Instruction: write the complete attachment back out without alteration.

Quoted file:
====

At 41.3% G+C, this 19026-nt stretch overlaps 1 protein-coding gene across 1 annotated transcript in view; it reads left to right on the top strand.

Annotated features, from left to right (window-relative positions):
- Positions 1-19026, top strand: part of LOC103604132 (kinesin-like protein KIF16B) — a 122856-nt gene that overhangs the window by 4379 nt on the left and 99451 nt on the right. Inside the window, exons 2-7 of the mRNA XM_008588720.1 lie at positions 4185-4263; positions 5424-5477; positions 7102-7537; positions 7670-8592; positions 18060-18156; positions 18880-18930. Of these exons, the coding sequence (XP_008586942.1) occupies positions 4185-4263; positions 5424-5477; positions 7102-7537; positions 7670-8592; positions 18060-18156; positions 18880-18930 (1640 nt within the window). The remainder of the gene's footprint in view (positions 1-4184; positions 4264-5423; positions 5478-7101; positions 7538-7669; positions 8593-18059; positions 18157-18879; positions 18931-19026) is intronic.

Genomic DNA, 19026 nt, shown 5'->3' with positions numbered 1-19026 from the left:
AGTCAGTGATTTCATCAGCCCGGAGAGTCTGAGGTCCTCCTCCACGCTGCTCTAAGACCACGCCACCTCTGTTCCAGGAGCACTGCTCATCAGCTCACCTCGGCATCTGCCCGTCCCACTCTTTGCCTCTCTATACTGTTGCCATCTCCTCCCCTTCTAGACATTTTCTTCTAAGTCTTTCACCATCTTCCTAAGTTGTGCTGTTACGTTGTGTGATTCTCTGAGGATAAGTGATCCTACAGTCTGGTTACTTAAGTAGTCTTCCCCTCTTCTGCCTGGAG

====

At 41.3% G+C, this 19026-nt stretch overlaps 1 protein-coding gene across 1 annotated transcript in view; it reads left to right on the top strand.

Annotated features, from left to right (window-relative positions):
- Positions 1-19026, top strand: part of LOC103604132 (kinesin-like protein KIF16B) — a 122856-nt gene that overhangs the window by 4379 nt on the left and 99451 nt on the right. Inside the window, exons 2-7 of the mRNA XM_008588720.1 lie at positions 4185-4263; positions 5424-5477; positions 7102-7537; positions 7670-8592; positions 18060-18156; positions 18880-18930. Of these exons, the coding sequence (XP_008586942.1) occupies positions 4185-4263; positions 5424-5477; positions 7102-7537; positions 7670-8592; positions 18060-18156; positions 18880-18930 (1640 nt within the window). The remainder of the gene's footprint in view (positions 1-4184; positions 4264-5423; positions 5478-7101; positions 7538-7669; positions 8593-18059; positions 18157-18879; positions 18931-19026) is intronic.

Genomic DNA, 19026 nt, shown 5'->3' with positions numbered 1-19026 from the left:
AGTCAGTGATTTCATCAGCCCGGAGAGTCTGAGGTCCTCCTCCACGCTGCTCTAAGACCACGCCACCTCTGTTCCAGGAGCACTGCTCATCAGCTCACCTCGGCATCTGCCCGTCCCACTCTTTGCCTCTCTATACTGTTGCCATCTCCTCCCCTTCTAGACATTTTCTTCTAAGTCTTTCACCATCTTCCTAAGTTGTGCTGTTACGTTGTGTGATTCTCTGAGGATAAGTGATCCTACAGTCTGGTTACTTAAGTAGTCTTCCCCTCTTCTGCCTGGAG